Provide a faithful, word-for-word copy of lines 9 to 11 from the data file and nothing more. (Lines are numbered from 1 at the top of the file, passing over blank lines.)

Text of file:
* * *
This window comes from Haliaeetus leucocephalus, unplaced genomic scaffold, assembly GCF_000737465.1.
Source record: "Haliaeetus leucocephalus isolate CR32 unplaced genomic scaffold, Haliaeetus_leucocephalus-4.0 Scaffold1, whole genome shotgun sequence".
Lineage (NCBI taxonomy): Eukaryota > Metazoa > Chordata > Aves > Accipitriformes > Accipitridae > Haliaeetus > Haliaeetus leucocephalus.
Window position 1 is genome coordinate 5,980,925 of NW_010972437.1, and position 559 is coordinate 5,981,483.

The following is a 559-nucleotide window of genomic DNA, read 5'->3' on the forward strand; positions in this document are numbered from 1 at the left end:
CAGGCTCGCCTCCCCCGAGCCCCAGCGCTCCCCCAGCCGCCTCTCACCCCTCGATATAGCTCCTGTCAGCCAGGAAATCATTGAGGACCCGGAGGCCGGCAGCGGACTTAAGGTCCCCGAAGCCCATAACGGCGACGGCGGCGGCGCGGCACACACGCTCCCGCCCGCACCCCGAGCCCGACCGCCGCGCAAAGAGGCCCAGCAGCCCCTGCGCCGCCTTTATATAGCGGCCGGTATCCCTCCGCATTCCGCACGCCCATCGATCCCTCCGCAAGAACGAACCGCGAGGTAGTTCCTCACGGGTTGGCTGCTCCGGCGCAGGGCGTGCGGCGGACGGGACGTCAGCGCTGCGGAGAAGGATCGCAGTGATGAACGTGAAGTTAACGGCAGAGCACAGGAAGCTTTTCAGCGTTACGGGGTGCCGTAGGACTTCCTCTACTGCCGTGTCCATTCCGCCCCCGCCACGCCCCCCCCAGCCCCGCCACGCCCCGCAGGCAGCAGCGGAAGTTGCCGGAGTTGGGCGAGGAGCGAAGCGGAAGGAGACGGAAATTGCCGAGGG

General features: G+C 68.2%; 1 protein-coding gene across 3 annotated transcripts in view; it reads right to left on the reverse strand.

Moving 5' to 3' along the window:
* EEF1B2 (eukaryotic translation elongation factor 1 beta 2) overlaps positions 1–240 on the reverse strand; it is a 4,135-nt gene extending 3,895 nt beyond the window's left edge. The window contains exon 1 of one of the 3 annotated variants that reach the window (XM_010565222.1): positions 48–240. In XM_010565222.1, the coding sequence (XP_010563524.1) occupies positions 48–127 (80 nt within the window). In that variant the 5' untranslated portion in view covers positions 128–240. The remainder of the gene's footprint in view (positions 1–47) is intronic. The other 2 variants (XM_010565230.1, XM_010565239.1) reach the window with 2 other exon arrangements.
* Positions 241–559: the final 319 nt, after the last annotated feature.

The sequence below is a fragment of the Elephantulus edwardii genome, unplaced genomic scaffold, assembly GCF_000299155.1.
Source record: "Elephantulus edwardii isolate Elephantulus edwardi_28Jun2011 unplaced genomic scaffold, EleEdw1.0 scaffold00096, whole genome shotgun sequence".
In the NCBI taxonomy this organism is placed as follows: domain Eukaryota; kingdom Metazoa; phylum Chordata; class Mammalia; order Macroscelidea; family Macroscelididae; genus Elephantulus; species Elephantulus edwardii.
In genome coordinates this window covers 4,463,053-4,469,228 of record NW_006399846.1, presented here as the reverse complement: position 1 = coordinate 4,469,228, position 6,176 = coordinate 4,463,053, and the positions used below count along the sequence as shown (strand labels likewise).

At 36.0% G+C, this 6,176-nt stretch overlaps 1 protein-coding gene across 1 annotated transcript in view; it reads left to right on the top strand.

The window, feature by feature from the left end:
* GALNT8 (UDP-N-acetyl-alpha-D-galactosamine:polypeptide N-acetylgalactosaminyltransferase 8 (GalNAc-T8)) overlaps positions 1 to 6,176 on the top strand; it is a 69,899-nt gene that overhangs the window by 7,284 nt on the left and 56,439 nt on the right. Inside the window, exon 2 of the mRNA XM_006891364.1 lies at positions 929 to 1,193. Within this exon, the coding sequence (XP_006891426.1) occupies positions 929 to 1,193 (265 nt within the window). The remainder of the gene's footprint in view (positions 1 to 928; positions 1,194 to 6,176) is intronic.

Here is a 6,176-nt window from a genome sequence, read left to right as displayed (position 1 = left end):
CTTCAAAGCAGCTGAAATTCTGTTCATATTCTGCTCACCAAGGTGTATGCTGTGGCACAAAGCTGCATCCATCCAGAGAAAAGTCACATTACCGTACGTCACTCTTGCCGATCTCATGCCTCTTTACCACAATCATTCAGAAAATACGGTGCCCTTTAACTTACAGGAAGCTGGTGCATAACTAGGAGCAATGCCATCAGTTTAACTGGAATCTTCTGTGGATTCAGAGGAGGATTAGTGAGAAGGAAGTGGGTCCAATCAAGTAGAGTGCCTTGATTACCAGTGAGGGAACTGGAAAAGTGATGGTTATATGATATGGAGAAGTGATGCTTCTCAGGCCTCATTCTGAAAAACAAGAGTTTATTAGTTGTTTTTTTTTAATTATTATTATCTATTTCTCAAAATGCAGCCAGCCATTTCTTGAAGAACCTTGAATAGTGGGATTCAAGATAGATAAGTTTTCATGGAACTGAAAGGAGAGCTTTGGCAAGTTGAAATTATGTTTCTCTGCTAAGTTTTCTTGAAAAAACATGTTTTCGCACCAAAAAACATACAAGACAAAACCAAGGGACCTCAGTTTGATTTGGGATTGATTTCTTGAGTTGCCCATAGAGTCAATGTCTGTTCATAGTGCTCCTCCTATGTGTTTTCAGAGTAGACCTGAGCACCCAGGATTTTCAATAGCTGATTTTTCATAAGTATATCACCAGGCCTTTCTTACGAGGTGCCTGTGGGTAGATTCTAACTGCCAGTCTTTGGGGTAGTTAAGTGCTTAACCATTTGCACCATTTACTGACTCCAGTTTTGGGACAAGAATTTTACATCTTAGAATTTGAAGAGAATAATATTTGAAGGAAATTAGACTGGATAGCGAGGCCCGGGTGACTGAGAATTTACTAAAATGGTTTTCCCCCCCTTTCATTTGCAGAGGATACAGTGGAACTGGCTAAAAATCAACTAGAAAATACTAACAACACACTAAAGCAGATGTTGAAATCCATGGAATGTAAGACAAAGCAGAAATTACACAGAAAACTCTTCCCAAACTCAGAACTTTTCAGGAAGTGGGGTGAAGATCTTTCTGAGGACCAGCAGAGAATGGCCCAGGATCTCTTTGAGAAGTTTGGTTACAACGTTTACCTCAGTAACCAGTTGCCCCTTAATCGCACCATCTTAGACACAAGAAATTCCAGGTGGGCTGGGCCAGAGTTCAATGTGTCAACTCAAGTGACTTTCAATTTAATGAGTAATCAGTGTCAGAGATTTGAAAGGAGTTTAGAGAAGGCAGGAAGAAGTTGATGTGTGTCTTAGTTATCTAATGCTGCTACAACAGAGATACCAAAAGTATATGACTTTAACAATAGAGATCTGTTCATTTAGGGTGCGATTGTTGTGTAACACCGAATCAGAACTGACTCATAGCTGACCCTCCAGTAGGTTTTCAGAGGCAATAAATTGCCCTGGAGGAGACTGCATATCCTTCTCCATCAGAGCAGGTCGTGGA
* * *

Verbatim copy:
* EEF1B2 (eukaryotic translation elongation factor 1 beta 2) overlaps positions 1–240 on the reverse strand; it is a 4,135-nt gene extending 3,895 nt beyond the window's left edge. The window contains exon 1 of one of the 3 annotated variants that reach the window (XM_010565222.1): positions 48–240. In XM_010565222.1, the coding sequence (XP_010563524.1) occupies positions 48–127 (80 nt within the window). In that variant the 5' untranslated portion in view covers positions 128–240. The remainder of the gene's footprint in view (positions 1–47) is intronic. The other 2 variants (XM_010565230.1, XM_010565239.1) reach the window with 2 other exon arrangements.
* Positions 241–559: the final 319 nt, after the last annotated feature.

The sequence below is a fragment of the Elephantulus edwardii genome, unplaced genomic scaffold, assembly GCF_000299155.1.